Once the electricity leaves the control console, in the tube current part, the current leaves the secondary side of the autotransformer and goes to the primary side of the high voltage transformer. It goes through the step up transformer where the where the voltage is stepped up from volts to kilovolts due to the fact that there are more windings on the secondary side than there are on the primary side. After the current leaves the step up transformer, it passes through the secondary side of the high voltage transformer to the rectifiers, which change the alternating current to direct current that is needed in the tube.

There are two types of solid state diodes, P-type and N-type semiconductors that make the current flow in one direction. On the secondary side of the rectifier is the mA meter which measures the amperage. After the current has been changed to direct current, it goes to the cathode in the x ray tube. In the filament current part, the alternating current goes through the mA selector in the control console and is then carried to the primary side of the filament transformer, which also works by electromagnetic mutual induction.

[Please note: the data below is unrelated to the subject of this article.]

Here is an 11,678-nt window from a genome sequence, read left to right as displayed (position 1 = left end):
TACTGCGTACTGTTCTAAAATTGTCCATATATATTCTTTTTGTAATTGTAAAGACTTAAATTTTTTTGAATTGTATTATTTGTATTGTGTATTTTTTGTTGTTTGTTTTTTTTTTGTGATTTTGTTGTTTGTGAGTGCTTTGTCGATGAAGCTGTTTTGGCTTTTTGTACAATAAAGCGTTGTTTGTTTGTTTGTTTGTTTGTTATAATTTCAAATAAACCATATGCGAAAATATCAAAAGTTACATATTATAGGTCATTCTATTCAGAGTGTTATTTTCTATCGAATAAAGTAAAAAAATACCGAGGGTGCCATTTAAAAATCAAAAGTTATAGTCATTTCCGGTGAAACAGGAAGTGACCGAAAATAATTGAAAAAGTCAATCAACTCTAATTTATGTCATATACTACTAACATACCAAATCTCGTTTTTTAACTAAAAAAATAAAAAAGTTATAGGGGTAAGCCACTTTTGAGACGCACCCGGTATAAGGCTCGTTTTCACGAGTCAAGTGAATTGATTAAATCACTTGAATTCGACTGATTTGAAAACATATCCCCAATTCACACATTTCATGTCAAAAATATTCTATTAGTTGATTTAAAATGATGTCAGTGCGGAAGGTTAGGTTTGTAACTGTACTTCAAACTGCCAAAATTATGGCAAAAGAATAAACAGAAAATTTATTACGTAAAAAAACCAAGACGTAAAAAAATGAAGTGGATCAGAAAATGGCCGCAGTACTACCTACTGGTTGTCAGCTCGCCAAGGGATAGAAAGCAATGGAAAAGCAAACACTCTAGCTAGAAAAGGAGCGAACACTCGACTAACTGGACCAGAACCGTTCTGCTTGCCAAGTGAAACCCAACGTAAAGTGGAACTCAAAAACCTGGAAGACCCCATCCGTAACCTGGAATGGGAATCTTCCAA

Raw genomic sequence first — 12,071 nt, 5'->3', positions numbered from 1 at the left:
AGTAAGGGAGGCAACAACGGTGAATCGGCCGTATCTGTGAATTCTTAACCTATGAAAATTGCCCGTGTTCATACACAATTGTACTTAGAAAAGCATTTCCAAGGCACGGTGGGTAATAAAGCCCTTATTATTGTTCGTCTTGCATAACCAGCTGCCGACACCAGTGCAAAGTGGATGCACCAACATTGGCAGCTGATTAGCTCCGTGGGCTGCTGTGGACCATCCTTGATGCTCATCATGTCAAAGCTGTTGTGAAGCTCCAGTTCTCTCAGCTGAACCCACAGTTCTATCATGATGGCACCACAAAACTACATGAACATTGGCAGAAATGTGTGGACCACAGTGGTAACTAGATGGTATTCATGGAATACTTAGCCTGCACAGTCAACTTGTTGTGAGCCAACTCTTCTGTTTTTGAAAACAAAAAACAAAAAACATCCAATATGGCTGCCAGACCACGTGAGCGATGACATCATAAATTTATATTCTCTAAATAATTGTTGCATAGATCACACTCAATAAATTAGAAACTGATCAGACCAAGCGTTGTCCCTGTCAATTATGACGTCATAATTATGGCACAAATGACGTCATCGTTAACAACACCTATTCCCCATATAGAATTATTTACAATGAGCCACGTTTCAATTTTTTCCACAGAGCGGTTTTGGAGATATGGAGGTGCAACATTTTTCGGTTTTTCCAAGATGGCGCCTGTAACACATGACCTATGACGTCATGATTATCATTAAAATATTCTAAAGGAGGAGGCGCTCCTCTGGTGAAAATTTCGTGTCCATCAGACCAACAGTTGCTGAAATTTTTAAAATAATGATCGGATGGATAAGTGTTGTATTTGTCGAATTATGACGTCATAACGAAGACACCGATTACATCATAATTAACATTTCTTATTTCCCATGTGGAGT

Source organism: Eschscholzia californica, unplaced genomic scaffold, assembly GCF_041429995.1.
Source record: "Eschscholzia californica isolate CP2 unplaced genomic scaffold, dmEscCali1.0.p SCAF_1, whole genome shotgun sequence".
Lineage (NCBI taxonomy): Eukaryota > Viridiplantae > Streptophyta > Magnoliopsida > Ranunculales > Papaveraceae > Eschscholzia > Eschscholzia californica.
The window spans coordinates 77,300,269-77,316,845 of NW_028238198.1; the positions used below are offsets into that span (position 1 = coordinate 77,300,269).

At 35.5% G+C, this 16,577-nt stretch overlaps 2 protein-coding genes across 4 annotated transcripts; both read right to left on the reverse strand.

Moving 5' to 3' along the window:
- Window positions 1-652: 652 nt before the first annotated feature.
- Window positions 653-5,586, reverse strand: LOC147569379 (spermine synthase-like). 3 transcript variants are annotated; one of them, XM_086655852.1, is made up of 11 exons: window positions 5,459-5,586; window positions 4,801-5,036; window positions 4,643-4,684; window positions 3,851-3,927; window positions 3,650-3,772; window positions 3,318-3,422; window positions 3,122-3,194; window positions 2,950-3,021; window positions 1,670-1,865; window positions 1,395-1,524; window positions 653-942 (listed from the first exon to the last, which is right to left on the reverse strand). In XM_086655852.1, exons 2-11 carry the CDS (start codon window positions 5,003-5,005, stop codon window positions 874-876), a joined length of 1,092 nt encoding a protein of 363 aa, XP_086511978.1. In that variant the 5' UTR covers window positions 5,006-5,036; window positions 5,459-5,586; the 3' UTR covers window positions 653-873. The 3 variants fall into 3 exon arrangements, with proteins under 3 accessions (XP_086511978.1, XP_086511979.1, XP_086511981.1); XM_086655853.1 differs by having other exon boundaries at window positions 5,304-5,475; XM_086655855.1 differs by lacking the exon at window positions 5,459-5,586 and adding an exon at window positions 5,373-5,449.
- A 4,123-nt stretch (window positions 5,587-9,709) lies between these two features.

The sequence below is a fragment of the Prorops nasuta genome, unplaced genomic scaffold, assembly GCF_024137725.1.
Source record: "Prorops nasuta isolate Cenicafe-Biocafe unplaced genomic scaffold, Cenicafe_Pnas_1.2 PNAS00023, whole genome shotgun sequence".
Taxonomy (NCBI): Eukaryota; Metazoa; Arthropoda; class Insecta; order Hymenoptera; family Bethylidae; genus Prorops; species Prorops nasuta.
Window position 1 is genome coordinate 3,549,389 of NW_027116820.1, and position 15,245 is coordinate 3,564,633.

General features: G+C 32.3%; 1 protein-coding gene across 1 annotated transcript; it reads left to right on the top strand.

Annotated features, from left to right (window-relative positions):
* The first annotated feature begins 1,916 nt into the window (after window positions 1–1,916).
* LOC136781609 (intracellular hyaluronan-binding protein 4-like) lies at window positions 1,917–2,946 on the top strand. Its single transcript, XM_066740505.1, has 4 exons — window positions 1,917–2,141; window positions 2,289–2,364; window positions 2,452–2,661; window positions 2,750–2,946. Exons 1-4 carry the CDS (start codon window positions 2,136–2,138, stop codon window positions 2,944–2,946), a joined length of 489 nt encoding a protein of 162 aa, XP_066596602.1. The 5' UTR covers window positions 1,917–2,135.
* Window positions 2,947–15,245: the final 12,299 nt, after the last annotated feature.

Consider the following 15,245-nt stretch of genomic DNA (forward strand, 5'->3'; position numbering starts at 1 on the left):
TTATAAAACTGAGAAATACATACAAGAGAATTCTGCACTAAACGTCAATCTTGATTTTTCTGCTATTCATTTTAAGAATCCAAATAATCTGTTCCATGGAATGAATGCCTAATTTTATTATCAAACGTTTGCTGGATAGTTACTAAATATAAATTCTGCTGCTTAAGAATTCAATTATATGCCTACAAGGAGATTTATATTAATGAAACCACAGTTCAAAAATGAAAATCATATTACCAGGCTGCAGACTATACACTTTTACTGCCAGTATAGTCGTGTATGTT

In this circuit, the voltage goes through the step down transformer, meaning that there are more windings on the primary side than there are on the secondary side, where the voltage is stepped down to a lower voltage. From here, it goes to the focal spot selector which picks the filament to be used to boil off electrons and the current is then sent to the cathode in the x ray tube.
The X ray Tube